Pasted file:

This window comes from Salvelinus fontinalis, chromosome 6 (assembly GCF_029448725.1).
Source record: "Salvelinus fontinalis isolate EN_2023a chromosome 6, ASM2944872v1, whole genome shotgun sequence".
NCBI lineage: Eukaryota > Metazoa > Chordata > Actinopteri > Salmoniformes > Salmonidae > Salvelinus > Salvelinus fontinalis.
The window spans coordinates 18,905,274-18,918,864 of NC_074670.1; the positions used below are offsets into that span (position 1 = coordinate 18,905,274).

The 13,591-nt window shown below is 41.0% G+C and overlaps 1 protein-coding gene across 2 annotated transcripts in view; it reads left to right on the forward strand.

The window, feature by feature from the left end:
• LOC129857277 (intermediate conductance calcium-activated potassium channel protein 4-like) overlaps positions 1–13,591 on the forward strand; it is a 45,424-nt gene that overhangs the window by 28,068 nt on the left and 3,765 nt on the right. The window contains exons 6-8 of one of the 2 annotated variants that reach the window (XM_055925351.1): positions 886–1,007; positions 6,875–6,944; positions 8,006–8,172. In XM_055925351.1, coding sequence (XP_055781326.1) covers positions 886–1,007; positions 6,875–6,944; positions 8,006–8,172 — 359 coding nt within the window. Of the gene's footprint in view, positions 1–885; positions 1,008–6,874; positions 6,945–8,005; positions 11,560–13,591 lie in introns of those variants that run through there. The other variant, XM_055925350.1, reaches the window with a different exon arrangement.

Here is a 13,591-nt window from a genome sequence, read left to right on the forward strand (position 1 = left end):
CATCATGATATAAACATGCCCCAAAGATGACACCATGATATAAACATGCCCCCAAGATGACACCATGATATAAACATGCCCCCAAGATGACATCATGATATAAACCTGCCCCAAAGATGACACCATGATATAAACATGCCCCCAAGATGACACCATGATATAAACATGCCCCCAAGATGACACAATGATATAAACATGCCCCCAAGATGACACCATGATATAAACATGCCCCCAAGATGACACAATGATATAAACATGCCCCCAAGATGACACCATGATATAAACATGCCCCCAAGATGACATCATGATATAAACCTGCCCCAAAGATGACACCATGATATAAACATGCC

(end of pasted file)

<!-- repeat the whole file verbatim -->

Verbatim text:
This window comes from Salvelinus fontinalis, chromosome 6 (assembly GCF_029448725.1).
Source record: "Salvelinus fontinalis isolate EN_2023a chromosome 6, ASM2944872v1, whole genome shotgun sequence".
NCBI lineage: Eukaryota > Metazoa > Chordata > Actinopteri > Salmoniformes > Salmonidae > Salvelinus > Salvelinus fontinalis.
The window spans coordinates 18,905,274-18,918,864 of NC_074670.1; the positions used below are offsets into that span (position 1 = coordinate 18,905,274).

The 13,591-nt window shown below is 41.0% G+C and overlaps 1 protein-coding gene across 2 annotated transcripts in view; it reads left to right on the forward strand.

The window, feature by feature from the left end:
• LOC129857277 (intermediate conductance calcium-activated potassium channel protein 4-like) overlaps positions 1–13,591 on the forward strand; it is a 45,424-nt gene that overhangs the window by 28,068 nt on the left and 3,765 nt on the right. The window contains exons 6-8 of one of the 2 annotated variants that reach the window (XM_055925351.1): positions 886–1,007; positions 6,875–6,944; positions 8,006–8,172. In XM_055925351.1, coding sequence (XP_055781326.1) covers positions 886–1,007; positions 6,875–6,944; positions 8,006–8,172 — 359 coding nt within the window. Of the gene's footprint in view, positions 1–885; positions 1,008–6,874; positions 6,945–8,005; positions 11,560–13,591 lie in introns of those variants that run through there. The other variant, XM_055925350.1, reaches the window with a different exon arrangement.

Here is a 13,591-nt window from a genome sequence, read left to right on the forward strand (position 1 = left end):
CATCATGATATAAACATGCCCCAAAGATGACACCATGATATAAACATGCCCCCAAGATGACACCATGATATAAACATGCCCCCAAGATGACATCATGATATAAACCTGCCCCAAAGATGACACCATGATATAAACATGCCCCCAAGATGACACCATGATATAAACATGCCCCCAAGATGACACAATGATATAAACATGCCCCCAAGATGACACCATGATATAAACATGCCCCCAAGATGACACAATGATATAAACATGCCCCCAAGATGACACCATGATATAAACATGCCCCCAAGATGACATCATGATATAAACCTGCCCCAAAGATGACACCATGATATAAACATGCC